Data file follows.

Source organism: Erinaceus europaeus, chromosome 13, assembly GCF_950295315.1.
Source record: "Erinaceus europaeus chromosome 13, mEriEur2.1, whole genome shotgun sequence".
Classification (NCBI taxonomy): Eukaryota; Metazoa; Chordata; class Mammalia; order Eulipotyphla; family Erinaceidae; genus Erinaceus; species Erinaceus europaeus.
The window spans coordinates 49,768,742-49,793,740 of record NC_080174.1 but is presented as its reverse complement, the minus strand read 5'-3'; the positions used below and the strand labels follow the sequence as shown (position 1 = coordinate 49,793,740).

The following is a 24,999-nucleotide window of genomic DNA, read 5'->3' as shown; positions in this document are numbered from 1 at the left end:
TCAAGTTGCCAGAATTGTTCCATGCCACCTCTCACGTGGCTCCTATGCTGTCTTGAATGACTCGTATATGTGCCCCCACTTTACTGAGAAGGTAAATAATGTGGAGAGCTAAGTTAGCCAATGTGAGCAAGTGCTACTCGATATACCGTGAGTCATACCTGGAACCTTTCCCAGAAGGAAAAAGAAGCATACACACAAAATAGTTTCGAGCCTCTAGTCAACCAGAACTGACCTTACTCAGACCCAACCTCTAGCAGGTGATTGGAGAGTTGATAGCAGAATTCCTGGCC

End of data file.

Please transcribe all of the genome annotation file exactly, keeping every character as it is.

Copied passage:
Source organism: Erinaceus europaeus, chromosome 13, assembly GCF_950295315.1.
Source record: "Erinaceus europaeus chromosome 13, mEriEur2.1, whole genome shotgun sequence".
Classification (NCBI taxonomy): Eukaryota; Metazoa; Chordata; class Mammalia; order Eulipotyphla; family Erinaceidae; genus Erinaceus; species Erinaceus europaeus.
The window spans coordinates 49,768,742-49,793,740 of record NC_080174.1 but is presented as its reverse complement, the minus strand read 5'-3'; the positions used below and the strand labels follow the sequence as shown (position 1 = coordinate 49,793,740).

The following is a 24,999-nucleotide window of genomic DNA, read 5'->3' as shown; positions in this document are numbered from 1 at the left end:
TCAAGTTGCCAGAATTGTTCCATGCCACCTCTCACGTGGCTCCTATGCTGTCTTGAATGACTCGTATATGTGCCCCCACTTTACTGAGAAGGTAAATAATGTGGAGAGCTAAGTTAGCCAATGTGAGCAAGTGCTACTCGATATACCGTGAGTCATACCTGGAACCTTTCCCAGAAGGAAAAAGAAGCATACACACAAAATAGTTTCGAGCCTCTAGTCAACCAGAACTGACCTTACTCAGACCCAACCTCTAGCAGGTGATTGGAGAGTTGATAGCAGAATTCCTGGCC